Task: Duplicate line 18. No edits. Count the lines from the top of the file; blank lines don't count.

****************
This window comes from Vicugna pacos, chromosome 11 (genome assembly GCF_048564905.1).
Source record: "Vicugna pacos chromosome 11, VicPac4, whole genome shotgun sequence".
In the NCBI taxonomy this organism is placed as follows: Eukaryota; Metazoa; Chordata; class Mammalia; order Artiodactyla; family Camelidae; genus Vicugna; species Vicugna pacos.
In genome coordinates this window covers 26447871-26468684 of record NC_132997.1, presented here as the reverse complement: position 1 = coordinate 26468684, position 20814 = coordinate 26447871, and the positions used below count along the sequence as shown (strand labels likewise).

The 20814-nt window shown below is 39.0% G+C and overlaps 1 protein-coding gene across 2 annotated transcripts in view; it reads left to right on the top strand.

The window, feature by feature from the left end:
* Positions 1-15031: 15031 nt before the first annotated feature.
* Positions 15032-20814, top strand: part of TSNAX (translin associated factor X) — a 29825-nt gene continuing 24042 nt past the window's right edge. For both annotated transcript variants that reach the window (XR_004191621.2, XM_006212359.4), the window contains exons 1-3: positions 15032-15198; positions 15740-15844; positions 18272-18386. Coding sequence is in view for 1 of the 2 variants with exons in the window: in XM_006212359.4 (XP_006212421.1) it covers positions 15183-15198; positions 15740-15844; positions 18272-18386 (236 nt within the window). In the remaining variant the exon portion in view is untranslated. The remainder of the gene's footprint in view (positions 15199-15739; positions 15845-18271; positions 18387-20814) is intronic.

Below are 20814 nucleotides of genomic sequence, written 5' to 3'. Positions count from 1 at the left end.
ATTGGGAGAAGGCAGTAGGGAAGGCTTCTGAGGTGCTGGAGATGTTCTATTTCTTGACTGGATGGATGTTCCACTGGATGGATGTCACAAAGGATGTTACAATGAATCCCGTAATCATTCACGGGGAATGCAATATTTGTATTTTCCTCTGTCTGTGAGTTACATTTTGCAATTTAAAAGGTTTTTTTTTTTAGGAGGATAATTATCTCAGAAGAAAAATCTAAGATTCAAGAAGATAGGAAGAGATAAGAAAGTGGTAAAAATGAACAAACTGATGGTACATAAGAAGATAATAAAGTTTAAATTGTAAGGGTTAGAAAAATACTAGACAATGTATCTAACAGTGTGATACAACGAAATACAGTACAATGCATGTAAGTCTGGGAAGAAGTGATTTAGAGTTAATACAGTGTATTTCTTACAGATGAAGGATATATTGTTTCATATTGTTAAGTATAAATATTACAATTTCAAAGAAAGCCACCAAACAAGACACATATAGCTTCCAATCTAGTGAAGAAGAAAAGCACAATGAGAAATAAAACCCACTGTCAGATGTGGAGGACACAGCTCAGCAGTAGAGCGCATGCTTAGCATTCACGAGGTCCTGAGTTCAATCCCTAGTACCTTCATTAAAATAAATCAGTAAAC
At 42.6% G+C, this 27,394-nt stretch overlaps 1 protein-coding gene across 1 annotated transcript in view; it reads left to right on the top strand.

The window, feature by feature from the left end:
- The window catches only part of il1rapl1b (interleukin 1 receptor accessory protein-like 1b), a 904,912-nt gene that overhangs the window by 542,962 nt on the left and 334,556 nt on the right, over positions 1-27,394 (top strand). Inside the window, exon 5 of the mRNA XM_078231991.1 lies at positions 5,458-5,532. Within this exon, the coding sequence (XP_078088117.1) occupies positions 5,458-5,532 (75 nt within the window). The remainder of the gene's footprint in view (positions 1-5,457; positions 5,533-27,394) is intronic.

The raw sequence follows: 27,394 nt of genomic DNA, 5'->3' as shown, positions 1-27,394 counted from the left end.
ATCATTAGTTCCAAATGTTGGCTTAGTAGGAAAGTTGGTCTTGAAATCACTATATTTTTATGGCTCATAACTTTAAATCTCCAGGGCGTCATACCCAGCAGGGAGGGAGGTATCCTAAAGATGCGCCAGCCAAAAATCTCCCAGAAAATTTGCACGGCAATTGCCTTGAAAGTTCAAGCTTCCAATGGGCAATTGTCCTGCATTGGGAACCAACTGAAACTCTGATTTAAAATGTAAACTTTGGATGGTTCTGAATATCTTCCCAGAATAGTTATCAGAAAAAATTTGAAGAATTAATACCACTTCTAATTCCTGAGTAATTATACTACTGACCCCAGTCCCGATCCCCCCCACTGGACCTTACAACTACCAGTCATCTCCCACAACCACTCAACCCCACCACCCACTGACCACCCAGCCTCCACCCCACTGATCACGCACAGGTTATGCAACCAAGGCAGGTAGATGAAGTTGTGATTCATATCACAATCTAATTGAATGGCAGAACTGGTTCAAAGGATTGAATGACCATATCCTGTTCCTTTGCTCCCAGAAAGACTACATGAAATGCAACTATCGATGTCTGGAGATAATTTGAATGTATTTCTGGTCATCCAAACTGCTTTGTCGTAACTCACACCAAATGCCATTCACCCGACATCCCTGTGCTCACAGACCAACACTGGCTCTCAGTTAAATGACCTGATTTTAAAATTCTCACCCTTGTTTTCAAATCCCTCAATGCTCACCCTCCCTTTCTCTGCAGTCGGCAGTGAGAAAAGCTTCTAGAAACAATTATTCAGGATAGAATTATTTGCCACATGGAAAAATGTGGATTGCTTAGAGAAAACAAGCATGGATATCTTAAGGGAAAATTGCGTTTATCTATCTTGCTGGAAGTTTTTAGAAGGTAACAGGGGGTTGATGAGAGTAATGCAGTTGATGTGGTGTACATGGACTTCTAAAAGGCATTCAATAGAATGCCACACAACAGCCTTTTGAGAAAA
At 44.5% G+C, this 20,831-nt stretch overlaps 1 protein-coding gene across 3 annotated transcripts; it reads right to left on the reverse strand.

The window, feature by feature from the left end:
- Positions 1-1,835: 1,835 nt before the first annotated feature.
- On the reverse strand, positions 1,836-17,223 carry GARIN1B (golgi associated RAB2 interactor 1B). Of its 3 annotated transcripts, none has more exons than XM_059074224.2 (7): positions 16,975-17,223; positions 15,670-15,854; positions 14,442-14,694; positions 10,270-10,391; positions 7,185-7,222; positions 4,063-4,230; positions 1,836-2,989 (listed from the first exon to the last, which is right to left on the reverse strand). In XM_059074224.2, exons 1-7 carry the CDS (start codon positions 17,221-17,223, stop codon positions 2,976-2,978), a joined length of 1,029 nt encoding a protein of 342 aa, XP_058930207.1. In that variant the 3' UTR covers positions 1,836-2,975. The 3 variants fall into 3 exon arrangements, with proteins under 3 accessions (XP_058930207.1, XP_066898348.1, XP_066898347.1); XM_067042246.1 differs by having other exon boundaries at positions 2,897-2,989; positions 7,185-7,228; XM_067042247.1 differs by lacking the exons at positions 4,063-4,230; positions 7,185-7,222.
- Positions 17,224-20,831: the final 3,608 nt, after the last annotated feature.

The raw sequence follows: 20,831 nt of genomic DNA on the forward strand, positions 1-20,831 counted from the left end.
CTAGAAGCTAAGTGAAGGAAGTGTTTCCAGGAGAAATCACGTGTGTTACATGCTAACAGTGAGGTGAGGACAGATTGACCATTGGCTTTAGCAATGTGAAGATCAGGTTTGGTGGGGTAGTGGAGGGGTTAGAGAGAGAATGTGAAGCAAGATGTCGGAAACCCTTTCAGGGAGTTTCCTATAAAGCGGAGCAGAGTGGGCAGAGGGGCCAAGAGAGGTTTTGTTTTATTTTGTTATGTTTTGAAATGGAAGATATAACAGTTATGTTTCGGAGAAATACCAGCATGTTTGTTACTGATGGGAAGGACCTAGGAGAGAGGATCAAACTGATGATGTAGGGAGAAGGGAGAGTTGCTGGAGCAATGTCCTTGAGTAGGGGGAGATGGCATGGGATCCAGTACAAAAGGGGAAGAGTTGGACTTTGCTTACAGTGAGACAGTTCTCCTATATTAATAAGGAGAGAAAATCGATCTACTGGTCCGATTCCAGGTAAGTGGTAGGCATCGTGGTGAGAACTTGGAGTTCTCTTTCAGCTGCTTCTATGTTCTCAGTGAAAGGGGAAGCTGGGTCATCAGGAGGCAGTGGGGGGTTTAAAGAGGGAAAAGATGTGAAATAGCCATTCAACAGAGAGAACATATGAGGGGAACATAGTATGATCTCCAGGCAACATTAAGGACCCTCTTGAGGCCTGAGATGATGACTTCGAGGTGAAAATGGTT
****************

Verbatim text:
- Positions 1-1,835: 1,835 nt before the first annotated feature.